10 facts every person should know about back pain
Low Back Pain is the most common presenting problem I see as a Physiotherapist, which makes sense as it is the leading cause of disability worldwide (1, 2). Unfortunately, Low Back Pain is often managed by outdated, ineffective and often costly treatments (1). These treatments are driven by outdated and unhelpful ideas and beliefs about our backs, what they can handle, and where pain comes from (1).
To help dispel some of these outdated ideas and beliefs, and restore people’s belief in their backs – some of the world’s leading Physiotherapy researchers put together this infographic below:
- Persistent back pain can be scary, but it’s rarely dangerous
Persistent back pain can be distressing and disabling, but it’s rarely life- threatening and you are very unlikely to end up in a wheelchair.
- Getting older is not a cause of back pain
Although it is a widespread belief and concern that getting older causes or worsens back pain., research does not support this, and evidence-based treatments can help at any age.
- Persistent back pain is rarely associated with serious tissue damage
Backs are strong. If you had an injury, tissue healing occurs within three months, so if pain persists past this time, it usually means there are other contributing factors. A lot of back pain begins with no injury or with simple, everyday movement. These occasions may relate to stress, tension, fatigue, inactivity or unaccustomed activity which make the back sensitive to movement and loading.
- Scans rarely show the cause of back pain
Scans are only helpful in a minority of people. Lots of scary -sounding things can be reported on scans such as disc bulges, degeneration, protrusions, arthritis, etc. Unfortunately, the reports don;t say that these findings are very common in people without back pain and that they don’t predict how much pain you feel or how disabled you are. Scans can also change, and most disc prolapses shrink over time.
- Pain with exercise and movement doesn’t mean you are doing harm
When pain persists, it is common that the spine and surrounding muscles become really sensitive to touch and movement. The pain you feel during movement and activities reflect how sensitive your structures are – not how damaged you are. So it’s safe and normal to feel some pain when you start to move and exercise. This usually settles down with time as you get more active. In fact, exercise and movement are one of the most effective ways to help treat back pain.
- Back pain is not caused by poor posture
How we sit, stand and bend does not cause back pain even though these activities may be painful. A variety of postures are healthy for the back. It is safe to relax during everyday tasks such as sitting, bending and lifting with a round back – in fact, it’s more efficient!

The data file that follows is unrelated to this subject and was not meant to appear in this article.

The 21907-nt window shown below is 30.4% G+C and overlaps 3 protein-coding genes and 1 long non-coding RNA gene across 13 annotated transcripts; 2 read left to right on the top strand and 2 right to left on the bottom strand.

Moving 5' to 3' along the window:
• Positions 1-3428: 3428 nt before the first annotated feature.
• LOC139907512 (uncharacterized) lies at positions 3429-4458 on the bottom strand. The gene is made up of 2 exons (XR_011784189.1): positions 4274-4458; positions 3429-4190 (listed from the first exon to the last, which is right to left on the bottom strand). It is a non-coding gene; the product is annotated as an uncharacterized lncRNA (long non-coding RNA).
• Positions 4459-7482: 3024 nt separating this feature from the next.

- Back pain is not caused by a ‘weak core’
Weak ‘core’ muscles do not cause back pain, in fact people with back pain often tense their ‘core’ muscles as a protective response. This is like clenching your fist after you’ve sprained your wrist. Being strong is important when you need the muscles to switch on, but being tense all the time isn’t helpful. Learning to relax the ‘core’ muscles during everyday tasks can be helpful.
- Backs do not wear out with everyday loading and bending
The same way lifting weights makes muscles stronger, moving and loading make the back stronger and healthier. So the activities, like running, twisting, bending and lifting, are safe if you start gradually and practice regularly.
- Pain flare-ups don’t mean you are damaging yourself
While the pain flare-ups can be very painful and scary, they are not usually related to tissue damage. The common triggers are things like poor sleep, stress, tension, worries, low mood, inactivity or unaccustomed activity. Controlling these factors can help prevent exacerbation’s, and if you have a pain flare-up, instead of treating it like an injury, try to stay calm, relax and keep moving up.
- Injections, surgery and strong drugs usually aren’t a cure
Spine injections surgery and strong drugs like opioids aren’t very effective for persistent back pain in the long term. They come to risks and can have unhelpful side effects. Finding low-risk ways to put you in control of your pain is the key.
Whilst back pain, particularly in its acute form can be very painful and distressing, it’s important to remember that you are very unlikely to be damaged, and more importantly, you are SAFE TO MOVE.
Here at POGO Physio, we take pride in bringing the best evidenced based treatment for low back pain to our client’s – getting them back to doing what they love. If you want help overcoming your low back pain – book in with us online or by calling the practice.
Oliver Crossley (APAM)
Book an appointment with Oliver here
Featured in the Top 50 Physical Therapy Blog
- O’Sullivan, Peter B., J. P. Caneiro, Kieran O’Sullivan, Ivan Lin, Samantha Bunzli, Kevin Wernli, and Mary O’Keeffe. “Back to basics: 10 facts every person should know about back pain.” (2019).
- Hartvigsen, Jan, Mark J. Hancock, Alice Kongsted, Quinette Louw, Manuela L. Ferreira, Stéphane Genevay, Damian Hoy et al. “What low back pain is and why we need to pay attention.” The Lancet391, no. 10137 (2018): 2356-2367